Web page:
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Cape Fear Reclassification Concerns Mayor

WILMINGTON — With the recent findings that the river contains chemicals, including the unregulated GenX, the mayor here wants the effort slowed to designate a 15-mile stretch of the Cape Fear River as both a swamp and river water.

Mayor Bill Saffo has asked the Department of Environmental Quality, or DEQ, and Environmental Protection Agency to slow down the process because he wants more information about the reclassification. He also is worried the public may negatively respond to the move, the Wilmington StarNews reported.

The Lower Cape Fear River Program, made up of governments and businesses along the river, in 2014 asked for the reclassification, which would designate from Snow’s Cut to Toomers Creek near Navassa, to both swamp water and a designation for aquatic life, secondary recreation and saltwater.

The organization in its request claimed that lower oxygen levels in the river occur naturally, so it merits the swamp water classification. The Cape Fear River already has the swamp water classification immediately upstream.

Saffo asked that state regulators delay granting the request until local officials and the public fully understand the classification. He said the request of a reclassification being based on the idea that lower oxygen levels are naturally occurring came before learning last year that the river contained GenX and other emerging compounds.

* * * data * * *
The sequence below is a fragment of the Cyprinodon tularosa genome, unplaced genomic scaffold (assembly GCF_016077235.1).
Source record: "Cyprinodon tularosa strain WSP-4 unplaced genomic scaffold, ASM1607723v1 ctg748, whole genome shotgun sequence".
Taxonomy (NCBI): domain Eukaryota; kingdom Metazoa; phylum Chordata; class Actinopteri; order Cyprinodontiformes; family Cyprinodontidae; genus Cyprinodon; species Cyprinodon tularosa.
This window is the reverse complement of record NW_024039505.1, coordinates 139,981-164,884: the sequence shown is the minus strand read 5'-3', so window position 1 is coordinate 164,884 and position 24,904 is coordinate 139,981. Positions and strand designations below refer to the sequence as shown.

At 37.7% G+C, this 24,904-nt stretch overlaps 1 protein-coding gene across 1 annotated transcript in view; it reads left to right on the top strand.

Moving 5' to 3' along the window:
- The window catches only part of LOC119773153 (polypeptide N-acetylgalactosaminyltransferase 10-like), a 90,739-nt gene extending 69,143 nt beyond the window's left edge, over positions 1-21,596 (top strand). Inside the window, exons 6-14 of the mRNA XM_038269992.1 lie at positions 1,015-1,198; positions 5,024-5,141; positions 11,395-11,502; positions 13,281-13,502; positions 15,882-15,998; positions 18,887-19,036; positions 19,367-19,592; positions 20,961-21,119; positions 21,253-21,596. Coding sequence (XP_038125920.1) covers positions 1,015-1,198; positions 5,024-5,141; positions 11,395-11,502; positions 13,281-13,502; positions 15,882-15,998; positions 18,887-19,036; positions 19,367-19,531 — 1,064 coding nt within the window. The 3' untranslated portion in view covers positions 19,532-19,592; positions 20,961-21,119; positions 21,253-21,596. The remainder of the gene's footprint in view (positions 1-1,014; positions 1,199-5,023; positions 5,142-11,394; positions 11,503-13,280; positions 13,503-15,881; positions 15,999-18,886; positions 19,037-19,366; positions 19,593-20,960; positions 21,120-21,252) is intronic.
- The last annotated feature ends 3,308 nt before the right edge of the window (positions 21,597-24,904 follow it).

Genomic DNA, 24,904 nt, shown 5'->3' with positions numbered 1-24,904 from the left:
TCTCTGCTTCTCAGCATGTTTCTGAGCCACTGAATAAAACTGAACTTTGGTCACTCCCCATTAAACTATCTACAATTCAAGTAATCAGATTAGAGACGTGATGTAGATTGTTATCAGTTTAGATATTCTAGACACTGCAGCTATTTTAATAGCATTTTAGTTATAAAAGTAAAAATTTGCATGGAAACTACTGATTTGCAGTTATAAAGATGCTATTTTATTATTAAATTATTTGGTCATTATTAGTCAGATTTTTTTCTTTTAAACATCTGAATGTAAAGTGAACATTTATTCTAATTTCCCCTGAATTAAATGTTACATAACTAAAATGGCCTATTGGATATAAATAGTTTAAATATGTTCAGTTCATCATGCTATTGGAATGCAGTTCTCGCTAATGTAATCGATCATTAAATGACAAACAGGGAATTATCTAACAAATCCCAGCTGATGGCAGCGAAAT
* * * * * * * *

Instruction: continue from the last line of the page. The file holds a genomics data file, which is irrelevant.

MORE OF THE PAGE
DEQ spokeswoman Bridget Munger told the StarNews that the action began under former Gov. Pat McCrory’s administration. The Environmental Management Commission approved the new rule in 2015 and was recently referred to the EPA. She said that DEQ officials expect the EPA to have concerns about the classification’s affect on fish as well as the affect of animal feeding operations. DEQ plans to recommend to the Environmental Management Commission to reevaluate their action considering the ongoing emerging compounds issues in the Lower Cape Fear River.

Kemp Burdette, the Cape Fear Riverkeeper with Cape Fear River Watch, is expected to give the city council a presentation on what the designation means Monday during an agenda review session.

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The story was compiled by staff members of Coastal Review Online.